A curious effect of climate change exacerbates extreme working conditions in cornfields.
If you’ve ever walked into a cornfield on a summer day and felt like you were entering a much stuffier world than the one you just left, you’ve probably experienced what is sometimes called “corn sweat.” And while that increased heat and humidity might result in perspiration beading up on your upper lip or rolling down your back, it’s not your sweat that gives the phenomenon its name — it’s the corn’s.
Corn sweat refers to the way these plants and the soil they’re planted in release moisture into the atmosphere. The scientific term for this is “evapotranspiration,” a combination of water evaporating from the ground surface and transpiring from the leaves of the plant itself.
While evapotranspiration is a normal part of plant growth, the increase in corn sweat is a muggy side effect of climate change — and it means hotter, more humid conditions in cornfields, which can have dangerous implications for farmers and workers.
The United States grows more corn than any other crop, which means it has an outsized effect on the agricultural industry. And while it doesn’t require as much labor as many other crops, humans are still involved in the harvest. That can be unfortunate for anyone working in those fields, given that it can feel 15 degrees hotter in a cornfield than outside it. According to professor Suat Irmak, head of agricultural and biological engineering at Penn State, if you’re working in a cornfield, “You are going to sweat a lot, and sometimes you might feel like it’s difficult to breathe because it’s so humid, so hot, and there’s a closed canopy.”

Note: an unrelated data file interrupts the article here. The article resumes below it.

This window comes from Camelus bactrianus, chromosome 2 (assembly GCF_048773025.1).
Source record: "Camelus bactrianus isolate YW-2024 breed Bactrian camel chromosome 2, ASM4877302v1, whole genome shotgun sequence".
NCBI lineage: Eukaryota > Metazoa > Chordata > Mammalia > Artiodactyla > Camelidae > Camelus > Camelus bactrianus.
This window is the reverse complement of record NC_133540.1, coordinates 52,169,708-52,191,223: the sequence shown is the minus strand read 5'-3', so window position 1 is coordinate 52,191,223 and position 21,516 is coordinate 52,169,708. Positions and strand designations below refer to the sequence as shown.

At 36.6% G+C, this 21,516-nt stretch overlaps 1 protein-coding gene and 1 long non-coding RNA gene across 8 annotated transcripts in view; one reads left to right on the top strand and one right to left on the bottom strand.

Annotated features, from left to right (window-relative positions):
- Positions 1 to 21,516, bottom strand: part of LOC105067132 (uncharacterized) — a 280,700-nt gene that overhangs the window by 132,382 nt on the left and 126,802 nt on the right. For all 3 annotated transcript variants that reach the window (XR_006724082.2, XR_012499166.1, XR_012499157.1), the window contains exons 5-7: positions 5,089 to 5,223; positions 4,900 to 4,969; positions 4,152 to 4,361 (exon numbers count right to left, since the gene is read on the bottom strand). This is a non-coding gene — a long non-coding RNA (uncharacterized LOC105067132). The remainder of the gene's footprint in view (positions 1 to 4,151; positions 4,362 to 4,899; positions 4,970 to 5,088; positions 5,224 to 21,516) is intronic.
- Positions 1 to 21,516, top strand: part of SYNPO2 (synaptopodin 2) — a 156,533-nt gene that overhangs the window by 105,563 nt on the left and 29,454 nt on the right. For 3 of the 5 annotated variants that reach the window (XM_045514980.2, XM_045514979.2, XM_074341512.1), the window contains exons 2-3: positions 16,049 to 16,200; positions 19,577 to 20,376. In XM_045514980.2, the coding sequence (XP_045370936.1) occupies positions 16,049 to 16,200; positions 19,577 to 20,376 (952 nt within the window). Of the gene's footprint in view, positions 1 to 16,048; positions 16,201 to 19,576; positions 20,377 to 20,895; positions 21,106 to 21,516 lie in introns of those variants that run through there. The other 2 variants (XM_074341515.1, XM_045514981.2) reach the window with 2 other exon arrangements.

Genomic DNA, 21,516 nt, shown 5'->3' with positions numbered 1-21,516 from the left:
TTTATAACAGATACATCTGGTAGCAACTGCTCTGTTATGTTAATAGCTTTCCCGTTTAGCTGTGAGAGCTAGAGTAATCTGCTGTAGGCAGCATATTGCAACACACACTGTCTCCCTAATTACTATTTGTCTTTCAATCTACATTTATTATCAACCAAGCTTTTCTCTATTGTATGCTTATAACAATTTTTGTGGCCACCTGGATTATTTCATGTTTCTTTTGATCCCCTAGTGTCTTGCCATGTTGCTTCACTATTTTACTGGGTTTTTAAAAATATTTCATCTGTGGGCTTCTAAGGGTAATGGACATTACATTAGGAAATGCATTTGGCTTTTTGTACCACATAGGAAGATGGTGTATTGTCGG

That may not have too big of an impact on a farmer driving a combine from an air-conditioned cab. But when maintenance, detasseling, hand-picking sweet corn, or other work requires spending time on the ground, that heat index difference can add up to significant — and potentially fatal — health risks for farm laborers.
That was the case for Cruz Urias Beltran, who died tragically from heat stroke while working in a Nebraska cornfield in 2018. Beltran is just one of hundreds of farmworkers who have died from heat-related issues in the U.S. over the last decade, where federal protections for farmworkers have lagged behind the rate at which growing seasons are getting hotter.
“As temperatures continue to rise, farmworkers are already working in the fields through record-breaking heat and in dangerous temperatures. This is a major factor in agriculture being one of the deadliest industries for workers in the United States today,” said Antonio De Loera-Brust, director of communications for the United Farm Workers (UFW).
“We have seen a notable increase in growing season temperatures across the U.S. In Illinois, all seasons have warmed over the last hundred years,” noted Illinois state climatologist Trenton Wayne Ford. “With that increase in temperature generally comes an increase in evaporation. Everything else being equal, under higher temperatures, the corn is going to sweat a little bit more.”
There are other non-climate factors contributing to increased corn sweat, too, like the fact that there’s been an increase in total acres planted — USDA estimates that U.S. farmers plant about 90 million acres of corn per year, the majority of which is used in livestock feed or ethanol production. More corn means more total corn sweat, regardless of temperature.
“In some cases, we’re talking about 3,000 to 4,000 gallons of water per acre that’s going into the air every day.”
Clearly, health-threatening heat isn’t a problem caused or perpetuated exclusively by corn sweat. Climate change means temperatures are rising, and warmer air holds onto more moisture, making it harder for peoples’ sweat to cool them off — regardless of whether there’s any corn around. Still, corn sweat can amplify other heat stress-causing factors.